Issues of concern to people who live in the west: property rights, water rights, endangered species, livestock grazing, energy production, wilderness and western agriculture. Plus a few items on western history, western literature and the sport of rodeo... Frank DuBois served as the NM Secretary of Agriculture from 1988 to 2003. DuBois is a former legislative assistant to a U.S. Senator, a Deputy Assistant Secretary of Interior, and is the founder of the DuBois Rodeo Scholarship.
Tuesday, June 21, 2016
Mystery Fiction Features Western Culture and Morality in the Nineteenth Century
Book author Andrew Burch presents a book that is heavily influenced by his deep interest in Western culture and concept of morality in the 19th century.
Cactus Jumpers is a fiction that tells the story about the mysterious murder of a woman in the peaceful town of Emerald, California. With the help of a town minister and a group of nonconformists, Marshal Mason Boydette strived to solve the mystery. Along the way, they discovered the existent yet hideous political power struggle between the head of the Rancher’s Association and a local business tycoon who owns almost half of the town. The book is heavily inspired by classic Western trope.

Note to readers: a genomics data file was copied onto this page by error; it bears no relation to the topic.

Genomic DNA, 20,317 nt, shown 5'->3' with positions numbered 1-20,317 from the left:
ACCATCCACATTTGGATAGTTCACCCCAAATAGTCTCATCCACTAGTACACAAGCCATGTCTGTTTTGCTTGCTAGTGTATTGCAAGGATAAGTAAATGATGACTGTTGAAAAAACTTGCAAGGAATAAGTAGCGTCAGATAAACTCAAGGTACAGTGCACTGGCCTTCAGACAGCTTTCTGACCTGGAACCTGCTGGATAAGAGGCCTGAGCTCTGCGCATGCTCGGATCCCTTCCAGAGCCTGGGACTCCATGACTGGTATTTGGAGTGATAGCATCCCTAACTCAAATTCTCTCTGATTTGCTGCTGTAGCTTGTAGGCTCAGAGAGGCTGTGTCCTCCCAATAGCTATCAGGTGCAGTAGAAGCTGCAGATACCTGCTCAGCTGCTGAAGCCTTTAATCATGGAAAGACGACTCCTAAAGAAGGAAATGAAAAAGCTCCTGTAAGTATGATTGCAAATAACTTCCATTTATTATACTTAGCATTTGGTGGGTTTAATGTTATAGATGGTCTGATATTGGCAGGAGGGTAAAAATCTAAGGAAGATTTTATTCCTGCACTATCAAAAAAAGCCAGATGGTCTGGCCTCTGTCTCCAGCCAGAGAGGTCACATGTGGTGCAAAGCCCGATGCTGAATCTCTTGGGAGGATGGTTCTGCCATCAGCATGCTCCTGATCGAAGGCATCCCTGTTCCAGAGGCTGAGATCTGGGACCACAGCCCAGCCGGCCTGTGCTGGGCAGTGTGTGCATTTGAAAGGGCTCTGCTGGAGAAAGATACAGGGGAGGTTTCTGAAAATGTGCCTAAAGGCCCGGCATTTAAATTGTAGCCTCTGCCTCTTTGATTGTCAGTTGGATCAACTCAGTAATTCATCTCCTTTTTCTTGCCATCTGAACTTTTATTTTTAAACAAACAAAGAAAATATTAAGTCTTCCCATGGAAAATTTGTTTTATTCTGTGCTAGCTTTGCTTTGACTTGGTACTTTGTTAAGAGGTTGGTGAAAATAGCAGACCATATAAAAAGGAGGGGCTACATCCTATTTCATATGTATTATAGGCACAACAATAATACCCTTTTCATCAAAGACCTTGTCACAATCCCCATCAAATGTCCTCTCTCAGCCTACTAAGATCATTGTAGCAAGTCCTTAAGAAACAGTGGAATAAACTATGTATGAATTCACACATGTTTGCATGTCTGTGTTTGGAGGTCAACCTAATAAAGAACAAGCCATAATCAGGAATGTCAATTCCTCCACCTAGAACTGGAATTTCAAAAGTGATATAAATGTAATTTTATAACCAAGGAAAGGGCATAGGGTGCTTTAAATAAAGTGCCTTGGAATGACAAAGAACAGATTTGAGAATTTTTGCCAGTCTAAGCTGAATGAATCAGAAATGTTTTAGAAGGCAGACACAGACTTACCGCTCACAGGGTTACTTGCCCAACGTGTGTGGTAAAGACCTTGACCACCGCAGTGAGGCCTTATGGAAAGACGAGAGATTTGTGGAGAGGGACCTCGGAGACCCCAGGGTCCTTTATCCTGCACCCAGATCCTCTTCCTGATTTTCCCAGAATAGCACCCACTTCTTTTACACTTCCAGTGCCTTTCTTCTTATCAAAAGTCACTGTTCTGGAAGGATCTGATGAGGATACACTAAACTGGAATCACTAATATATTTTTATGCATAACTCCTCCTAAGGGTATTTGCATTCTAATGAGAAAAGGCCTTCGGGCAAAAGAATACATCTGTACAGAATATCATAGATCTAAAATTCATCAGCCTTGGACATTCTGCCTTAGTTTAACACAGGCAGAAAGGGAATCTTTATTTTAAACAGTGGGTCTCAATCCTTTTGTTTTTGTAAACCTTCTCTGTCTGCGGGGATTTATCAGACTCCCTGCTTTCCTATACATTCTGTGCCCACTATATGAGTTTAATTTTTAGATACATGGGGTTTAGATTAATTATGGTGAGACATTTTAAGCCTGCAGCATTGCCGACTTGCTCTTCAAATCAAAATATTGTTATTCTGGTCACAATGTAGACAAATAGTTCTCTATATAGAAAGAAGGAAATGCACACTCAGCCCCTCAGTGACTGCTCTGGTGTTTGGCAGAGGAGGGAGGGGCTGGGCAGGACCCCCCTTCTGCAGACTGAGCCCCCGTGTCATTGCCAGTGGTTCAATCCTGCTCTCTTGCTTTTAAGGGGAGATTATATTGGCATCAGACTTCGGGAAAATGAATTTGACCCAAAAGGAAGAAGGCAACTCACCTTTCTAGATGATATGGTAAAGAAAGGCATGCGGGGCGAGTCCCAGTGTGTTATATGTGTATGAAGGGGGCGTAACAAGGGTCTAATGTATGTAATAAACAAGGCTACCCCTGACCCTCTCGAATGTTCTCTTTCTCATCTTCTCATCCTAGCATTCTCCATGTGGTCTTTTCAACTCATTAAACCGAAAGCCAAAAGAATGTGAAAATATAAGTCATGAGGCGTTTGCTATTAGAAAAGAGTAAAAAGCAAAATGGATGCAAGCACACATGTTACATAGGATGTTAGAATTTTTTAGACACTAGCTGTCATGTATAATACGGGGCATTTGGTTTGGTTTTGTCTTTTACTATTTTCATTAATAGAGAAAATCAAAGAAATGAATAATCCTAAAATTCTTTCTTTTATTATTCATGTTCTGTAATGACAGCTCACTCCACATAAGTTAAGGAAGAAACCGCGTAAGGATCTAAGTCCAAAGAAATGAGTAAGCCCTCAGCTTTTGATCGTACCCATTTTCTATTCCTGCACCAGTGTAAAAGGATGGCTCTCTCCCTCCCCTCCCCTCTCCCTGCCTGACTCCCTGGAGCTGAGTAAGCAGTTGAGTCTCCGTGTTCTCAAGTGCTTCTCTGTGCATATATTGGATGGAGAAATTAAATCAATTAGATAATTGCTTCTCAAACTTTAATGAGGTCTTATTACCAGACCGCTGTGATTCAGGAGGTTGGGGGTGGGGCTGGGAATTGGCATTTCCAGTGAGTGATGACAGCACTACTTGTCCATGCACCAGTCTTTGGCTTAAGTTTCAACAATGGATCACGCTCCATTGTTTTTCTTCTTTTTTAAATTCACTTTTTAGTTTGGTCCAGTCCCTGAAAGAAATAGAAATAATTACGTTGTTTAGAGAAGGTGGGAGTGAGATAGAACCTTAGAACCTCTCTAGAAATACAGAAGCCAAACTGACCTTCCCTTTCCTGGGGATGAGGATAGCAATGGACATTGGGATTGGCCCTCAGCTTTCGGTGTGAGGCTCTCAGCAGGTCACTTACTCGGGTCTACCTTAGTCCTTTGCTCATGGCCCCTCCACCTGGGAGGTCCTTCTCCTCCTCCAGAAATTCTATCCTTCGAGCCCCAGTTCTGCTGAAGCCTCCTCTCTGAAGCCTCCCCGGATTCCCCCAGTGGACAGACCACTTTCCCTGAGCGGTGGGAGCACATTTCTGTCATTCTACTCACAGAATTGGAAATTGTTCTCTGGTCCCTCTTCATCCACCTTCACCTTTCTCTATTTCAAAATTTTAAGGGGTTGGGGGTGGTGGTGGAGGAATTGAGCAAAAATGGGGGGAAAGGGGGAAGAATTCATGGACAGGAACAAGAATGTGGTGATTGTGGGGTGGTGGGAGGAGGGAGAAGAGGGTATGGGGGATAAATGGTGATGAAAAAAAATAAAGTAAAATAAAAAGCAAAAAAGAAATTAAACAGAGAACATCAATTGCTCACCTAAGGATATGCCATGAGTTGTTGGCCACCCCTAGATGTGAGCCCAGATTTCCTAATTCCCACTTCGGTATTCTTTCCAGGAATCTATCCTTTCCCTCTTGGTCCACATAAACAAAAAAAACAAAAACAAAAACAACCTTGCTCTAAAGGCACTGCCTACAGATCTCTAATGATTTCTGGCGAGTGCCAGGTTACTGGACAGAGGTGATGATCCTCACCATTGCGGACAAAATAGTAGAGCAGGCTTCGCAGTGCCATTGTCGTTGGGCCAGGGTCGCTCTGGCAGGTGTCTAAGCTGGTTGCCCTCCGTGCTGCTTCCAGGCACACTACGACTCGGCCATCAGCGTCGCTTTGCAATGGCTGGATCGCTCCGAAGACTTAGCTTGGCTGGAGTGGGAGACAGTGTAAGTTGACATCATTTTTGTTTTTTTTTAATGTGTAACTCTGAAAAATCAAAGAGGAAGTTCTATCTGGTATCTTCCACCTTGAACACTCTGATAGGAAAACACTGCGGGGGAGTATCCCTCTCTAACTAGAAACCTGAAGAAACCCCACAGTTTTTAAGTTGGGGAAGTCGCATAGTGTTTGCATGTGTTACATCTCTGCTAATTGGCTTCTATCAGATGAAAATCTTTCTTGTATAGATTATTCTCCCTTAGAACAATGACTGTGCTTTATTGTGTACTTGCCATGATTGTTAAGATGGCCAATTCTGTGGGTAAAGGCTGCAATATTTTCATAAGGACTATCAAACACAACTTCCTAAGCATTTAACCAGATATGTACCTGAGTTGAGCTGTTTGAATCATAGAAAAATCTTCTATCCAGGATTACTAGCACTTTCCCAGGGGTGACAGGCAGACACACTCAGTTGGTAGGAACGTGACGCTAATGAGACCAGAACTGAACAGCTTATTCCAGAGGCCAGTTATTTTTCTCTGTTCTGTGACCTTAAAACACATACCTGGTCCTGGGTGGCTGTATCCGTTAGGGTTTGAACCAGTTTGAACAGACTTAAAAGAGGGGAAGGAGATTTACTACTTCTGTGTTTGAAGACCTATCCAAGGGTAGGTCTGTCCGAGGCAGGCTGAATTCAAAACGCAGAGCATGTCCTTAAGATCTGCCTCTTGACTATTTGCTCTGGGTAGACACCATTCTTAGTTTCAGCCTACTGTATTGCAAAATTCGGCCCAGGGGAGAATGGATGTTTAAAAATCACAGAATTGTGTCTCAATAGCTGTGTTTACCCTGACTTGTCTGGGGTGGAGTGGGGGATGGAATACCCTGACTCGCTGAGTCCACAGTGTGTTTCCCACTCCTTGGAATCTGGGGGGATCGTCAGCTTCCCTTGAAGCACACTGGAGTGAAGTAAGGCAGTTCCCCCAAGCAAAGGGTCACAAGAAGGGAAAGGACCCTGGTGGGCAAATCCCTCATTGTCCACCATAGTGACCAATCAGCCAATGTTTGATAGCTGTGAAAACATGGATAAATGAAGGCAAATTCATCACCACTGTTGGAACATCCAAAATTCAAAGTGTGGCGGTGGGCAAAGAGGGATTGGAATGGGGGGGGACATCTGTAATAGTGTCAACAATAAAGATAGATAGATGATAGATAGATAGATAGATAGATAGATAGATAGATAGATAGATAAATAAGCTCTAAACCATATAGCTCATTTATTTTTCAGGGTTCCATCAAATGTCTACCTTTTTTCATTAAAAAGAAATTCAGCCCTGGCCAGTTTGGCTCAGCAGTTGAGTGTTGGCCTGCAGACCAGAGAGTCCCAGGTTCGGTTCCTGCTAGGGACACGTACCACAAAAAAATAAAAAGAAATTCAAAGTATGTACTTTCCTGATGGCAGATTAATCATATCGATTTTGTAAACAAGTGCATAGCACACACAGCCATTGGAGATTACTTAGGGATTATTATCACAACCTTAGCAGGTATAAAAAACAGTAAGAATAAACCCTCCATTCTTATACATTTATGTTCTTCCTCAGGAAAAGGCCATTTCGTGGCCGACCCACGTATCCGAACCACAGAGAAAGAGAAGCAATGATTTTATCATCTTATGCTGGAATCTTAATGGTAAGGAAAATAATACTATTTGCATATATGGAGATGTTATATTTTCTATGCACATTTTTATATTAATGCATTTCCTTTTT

Kirkus Reviews states, “The book succeeds in developing a strong sense of place that evokes Bonanza and John Wayne movies… A traditional Western that embraces the clear division between right and wrong, the role of the hero, and the power of redemption…”
Burch focused predominantly on character development. He spent enough time to foster each character’s back story while improving the physical and emotional interaction between. As the story progresses, he integrated moral lessons in the plot and setting. Moreover, Burch advises readers that even if they don’t like westerns, they won’t regret reading Cactus Jumpers. His faith statement is, “I believe that if you read the first 30 pages of this novel, you will want to read more.”...press release